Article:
Ashley, like me, lives with her husband and three cats. (Seriously, I have three cats too!). Unlike me, Ashley is a Pittsburgh Steelers fan. Sorry, Ashley – can’t join you there; go Cowboys!! Anyways… :)

Orange Rosemary Pork Chops

Rainstorms and Love Notes is a wonderful blog of scrumptious recipes, lovely pictures, and I loved how Ashley wrote out the story of how she and her husband met. Read it here, it’s awesome.

Since it’s still January and I’m still trying to detox from all the excess cookies and alcohol that was the month of December, I went hunting for a healthy, wholesome recipe, which I happily found in these orange rosemary pork chops. Pork chops marinate for about four hours in a combination of delicious ingredients like orange zest and juice, dried rosemary, Worcestershire sauce, molasses, and black pepper.

Orange Rosemary Pork Chops

The orange flavor really shines through in the end. All the flavors cooperate beautifully and the final product is a tender, yummy, healthy pork chop that could be a very easy weeknight dinner. It would be very easy to scale the recipe up to four servings too. I hope y’all enjoy this one, and do check out Rainstorms and Love Notes!

Orange Rosemary Pork Chops

{One Year Ago: Shrimp and Chorizo Tapas}
{Two Years Ago: Cotija Rice}

Source: slightly adapted from Rainstorms and Love Notes

Ingredients:
2 bone-in pork chops
2 tsp orange zest
Juice from 1 large orange
2 tsp dried rosemary
2 tbsp Worcestershire sauce
1 tbsp olive oil, plus more for the skillet
1 tbsp molasses
Pinch of kosher salt
A few, or many grinds of black pepper

Directions:
In a small bowl, combine the orange zest, orange juice, rosemary, Worcestershire sauce, olive oil, molasses, salt, and pepper. Add the pork chops to a large, resealable plastic food storage bag. Pour the marinade into the bag, seal it, and squish it around to thoroughly coat the pork chops. Place the bag in a bowl and refrigerate for 4 hours.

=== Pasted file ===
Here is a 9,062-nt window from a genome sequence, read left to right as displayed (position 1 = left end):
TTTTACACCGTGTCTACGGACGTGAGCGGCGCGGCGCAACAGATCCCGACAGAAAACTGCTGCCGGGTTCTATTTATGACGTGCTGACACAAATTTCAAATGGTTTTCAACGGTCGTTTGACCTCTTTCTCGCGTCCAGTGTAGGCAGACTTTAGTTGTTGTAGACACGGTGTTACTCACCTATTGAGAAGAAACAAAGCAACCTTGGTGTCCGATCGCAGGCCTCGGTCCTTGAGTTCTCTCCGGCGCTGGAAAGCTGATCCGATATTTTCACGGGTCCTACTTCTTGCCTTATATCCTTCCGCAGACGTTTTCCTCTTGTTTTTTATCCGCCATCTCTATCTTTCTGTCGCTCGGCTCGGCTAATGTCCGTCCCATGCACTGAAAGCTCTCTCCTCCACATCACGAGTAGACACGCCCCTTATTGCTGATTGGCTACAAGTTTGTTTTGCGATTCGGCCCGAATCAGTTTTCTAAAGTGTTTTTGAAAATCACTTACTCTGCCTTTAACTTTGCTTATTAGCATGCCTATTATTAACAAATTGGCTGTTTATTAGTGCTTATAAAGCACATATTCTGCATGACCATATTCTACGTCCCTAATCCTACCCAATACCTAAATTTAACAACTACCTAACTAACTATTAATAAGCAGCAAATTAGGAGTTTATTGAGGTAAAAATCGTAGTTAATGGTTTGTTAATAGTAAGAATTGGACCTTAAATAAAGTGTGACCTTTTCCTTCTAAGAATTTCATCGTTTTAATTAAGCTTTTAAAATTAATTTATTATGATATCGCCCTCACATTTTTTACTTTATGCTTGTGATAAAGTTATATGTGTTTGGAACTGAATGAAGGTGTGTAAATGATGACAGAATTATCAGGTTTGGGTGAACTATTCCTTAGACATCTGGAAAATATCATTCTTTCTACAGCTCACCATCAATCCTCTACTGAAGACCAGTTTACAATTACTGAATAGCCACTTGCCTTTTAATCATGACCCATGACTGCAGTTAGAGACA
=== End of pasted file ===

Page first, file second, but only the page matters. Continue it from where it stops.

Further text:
Remove the bag from the refrigerator and allow the pork chops to come up to room temperature. Meanwhile, preheat your oven to 375 F. Preheat a small (10-inch) cast-iron skillet over medium-high heat. Drizzle in a little bit of olive oil, and when it shimmers, carefully transfer the pork chops to the hot skillet.
Cook about 2 minutes per side, until nicely browned on both sides. Insert a meat thermometer into the center of one of the chops. Transfer the skillet to the oven and cook the chops until the meat thermometer reads 160-165 F, about 6-8 minutes. Let the chops rest for about 5 minutes, then serve.


Tex-Mex Cheese Enchiladas with Chile con Carne #SundaySupper

Tex-Mex Cheese Enchiladas with Chile con Carne

Welcome to a Hometown Food issue of Sunday Supper!!! This might just be my favorite Sunday Supper I’ve participated in so far. My home city and state has deep roots as far as culinary traditions go, and I’m thrilled to share one of my absolute favorites with you today! I’m also very excited to see what everyone else has brought today – in general, I find myself fascinated with regional cuisine. So, this is a wonderful Sunday Supper for me!

Tex-Mex Cheese Enchiladas with Chile con Carne

I had many choices of what I could have made for today, but I decided something classic and iconic would be best; and thus, I chose one of the best-loved and well-known Tex-Mex dishes to ever come out of Texas (besides chili): enchiladas filled with cheddar cheese and raw onion, topped with a chile con carne, which is a gravy sauce flavored with lots of chile peppers and ground beef. You’ll see this dish on Tex-Mex menus all over the state, including my home town of Dallas.

Tex-Mex Cheese Enchiladas with Chile con Carne

I have way too many memories to count of ordering this dish in Tex-Mex restaurants growing up. It was one of my favorites (this one being the other favorite thing to order in a Tex-Mex restaurant). As I no longer live in Texas, I can’t really order this dish in restaurants anymore – Tex-Mex restaurants are few and far between in New York, and the ones that do exist are pretty unimpressive – so I had to learn to make it at home. And I’m incredibly pleased to let you know that this recipe tastes just like all the wonderful restaurant versions I had growing up. It’s perfect!

Tex-Mex Cheese Enchiladas with Chile con Carne

Since I grew up eating this, of course I find it delicious. But I’m happy to report that my non-native-Texan husband has tried it and he loves it too. And yes, he thought it sounded a bit odd at first. So if you are thinking this dish sounds weird, you’re not alone!

There are a lot of chiles in this dish, but it’s not terribly spicy. Ancho chiles are more fruity than spicy – but, don’t rub your eyes after handling them! They are still chiles. The onions don’t entirely cook out, so there’s a little bit of heavenly crunch in the final product. But no, you may not cook them first. The dish calls for raw onions going into the enchiladas, so cooking them first would be blasphemous, but not to worry – they are no longer biting and raw-tasting after the enchiladas bake, but they don’t fully cook either. It just adds a lovely crunch to the soft melted cheese. I hope y’all enjoy this one! I had a blast making and eating it!

Tex-Mex Cheese Enchiladas with Chile con Carne